Franchise businesses are losing the public relations battle. President Barack Obama has made a $10.10 minimum wage a rallying cry during a sluggish second term. The SEIU and other labor groups have reduced the battle over franchising to the fast food industry where low wages and entry-level positions abound. The media has advanced those narratives in congress and the public consciousness. So Matthew Haller, spokesman for the International Franchise Association (IFA), has his work cut out for him.
"They are victims of their own success," Haller says. "They have perfected brand uniformity over 50 years, so it’s hard for consumers to differentiate between franchisees. They don’t realize that these are totally separate businesses."
The Capitol Hill day was designed to remind lawmakers that most franchise owners are small business owners, rather than the corporate one-percenters that have been demonized and picketed by labor front groups. A 2012 Franchise Business Review survey of 4,000 franchise owners found that more than 50 percent earned less than $50,000 in 2011—less than the median U.S. income on the year—while one in three owners earned less than $25,000.
Despite these slim margins, the debate has been reduced to apples-and-oranges comparisons of corporate profits, which are derived from the licensing fees franchise owners pay to parent companies and the earnings of franchise employees.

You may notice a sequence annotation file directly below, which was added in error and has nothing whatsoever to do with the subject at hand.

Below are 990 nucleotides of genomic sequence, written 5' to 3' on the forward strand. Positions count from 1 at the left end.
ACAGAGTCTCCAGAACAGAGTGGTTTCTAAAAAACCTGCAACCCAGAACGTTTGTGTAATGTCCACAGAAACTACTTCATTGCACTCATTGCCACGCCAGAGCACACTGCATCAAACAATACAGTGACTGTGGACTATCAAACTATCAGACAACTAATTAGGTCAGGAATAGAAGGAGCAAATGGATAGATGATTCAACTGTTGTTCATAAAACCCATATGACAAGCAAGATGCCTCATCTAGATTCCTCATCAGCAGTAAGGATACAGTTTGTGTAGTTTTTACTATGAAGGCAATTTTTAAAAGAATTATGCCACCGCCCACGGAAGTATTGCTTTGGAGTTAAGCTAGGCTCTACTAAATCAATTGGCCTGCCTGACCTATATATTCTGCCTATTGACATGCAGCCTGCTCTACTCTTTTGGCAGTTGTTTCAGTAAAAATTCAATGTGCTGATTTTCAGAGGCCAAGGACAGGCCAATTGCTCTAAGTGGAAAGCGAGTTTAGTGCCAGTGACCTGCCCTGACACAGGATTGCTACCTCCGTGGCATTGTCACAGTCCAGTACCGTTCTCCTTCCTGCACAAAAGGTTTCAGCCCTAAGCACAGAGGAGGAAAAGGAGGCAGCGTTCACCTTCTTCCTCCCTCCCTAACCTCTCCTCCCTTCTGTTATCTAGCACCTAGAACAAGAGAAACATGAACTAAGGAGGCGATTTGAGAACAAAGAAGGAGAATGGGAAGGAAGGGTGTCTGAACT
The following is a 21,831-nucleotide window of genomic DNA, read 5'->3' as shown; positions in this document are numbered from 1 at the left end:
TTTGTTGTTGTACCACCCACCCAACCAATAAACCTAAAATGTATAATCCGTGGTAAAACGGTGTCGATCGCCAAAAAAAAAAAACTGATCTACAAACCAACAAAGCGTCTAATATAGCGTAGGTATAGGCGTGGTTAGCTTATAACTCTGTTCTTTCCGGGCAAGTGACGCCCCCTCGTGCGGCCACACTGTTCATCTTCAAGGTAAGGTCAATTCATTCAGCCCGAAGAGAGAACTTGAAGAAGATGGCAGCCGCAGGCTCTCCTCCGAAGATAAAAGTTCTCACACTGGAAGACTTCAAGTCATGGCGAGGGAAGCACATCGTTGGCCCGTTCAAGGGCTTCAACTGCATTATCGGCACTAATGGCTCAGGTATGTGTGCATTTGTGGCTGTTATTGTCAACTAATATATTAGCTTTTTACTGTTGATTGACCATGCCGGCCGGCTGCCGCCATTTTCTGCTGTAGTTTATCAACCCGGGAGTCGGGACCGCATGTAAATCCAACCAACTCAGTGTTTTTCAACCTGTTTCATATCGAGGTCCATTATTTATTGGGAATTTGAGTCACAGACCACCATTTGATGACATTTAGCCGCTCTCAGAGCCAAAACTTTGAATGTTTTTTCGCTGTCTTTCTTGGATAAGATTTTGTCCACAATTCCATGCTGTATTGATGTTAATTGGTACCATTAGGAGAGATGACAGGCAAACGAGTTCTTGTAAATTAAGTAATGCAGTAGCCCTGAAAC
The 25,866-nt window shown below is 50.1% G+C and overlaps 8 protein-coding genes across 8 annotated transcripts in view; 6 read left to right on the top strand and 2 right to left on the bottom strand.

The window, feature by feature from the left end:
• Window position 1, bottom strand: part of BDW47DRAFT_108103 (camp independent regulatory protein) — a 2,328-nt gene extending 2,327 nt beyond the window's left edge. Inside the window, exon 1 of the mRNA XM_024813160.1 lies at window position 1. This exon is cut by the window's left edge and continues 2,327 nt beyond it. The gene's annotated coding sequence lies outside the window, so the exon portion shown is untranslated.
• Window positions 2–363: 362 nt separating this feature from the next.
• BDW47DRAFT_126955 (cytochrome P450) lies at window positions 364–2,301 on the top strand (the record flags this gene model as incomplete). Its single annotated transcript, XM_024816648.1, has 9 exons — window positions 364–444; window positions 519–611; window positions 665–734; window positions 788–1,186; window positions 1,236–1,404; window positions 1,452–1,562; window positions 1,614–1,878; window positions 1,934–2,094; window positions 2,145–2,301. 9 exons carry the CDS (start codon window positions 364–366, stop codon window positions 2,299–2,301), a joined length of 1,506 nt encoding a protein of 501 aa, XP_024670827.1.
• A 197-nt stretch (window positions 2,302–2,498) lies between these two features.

IFA set up about 200 meetings with members of Congress on Wednesday. Franchise owners from all 50 states met with members of their congressional delegations to discuss the fallout from regulating the business model out of existence. Five Texas franchisees crammed into Waco Rep. Bill Flores’ office in the Longworth House Office Building to ask the congressman for his support.
Mark Liston, president of the Dwyer Group, which controls franchising for service industry companies like Glass Doctor and Mr. Rooter, asked the congressman to sign onto a letter asking for increased transparency at the NLRB. Liston has been in touch with his franchisees about the NLRB and what direct corporate control would do to the business.
"If franchisees feel that Big Brother is watching their every move, they will get out of the business," Liston said.
Flores listened to his five constituents, growing more animated in agreement as they spoke. The unions and their supporters in the administration, he said, have been blinded by their faith in regulation.
"They don’t realize that at the end of the day they’re hurting their own boys, hurting businesses and future employment," he said. "They’re going to end up crushing themselves and killing the golden goose."
Flores told the group he appreciated their attendance, expressed his support for Sen. Lamar Alexander’s bill to balance the 5-member board by adding an additional Republican to the mix. He said he’s in favor of "any bill that will break the NLRB chokehold." Such legislation, however, is unlikely to pass any time soon. There is only one solution, according to Flores.
"The best thing we could do is change control in the Senate," he said.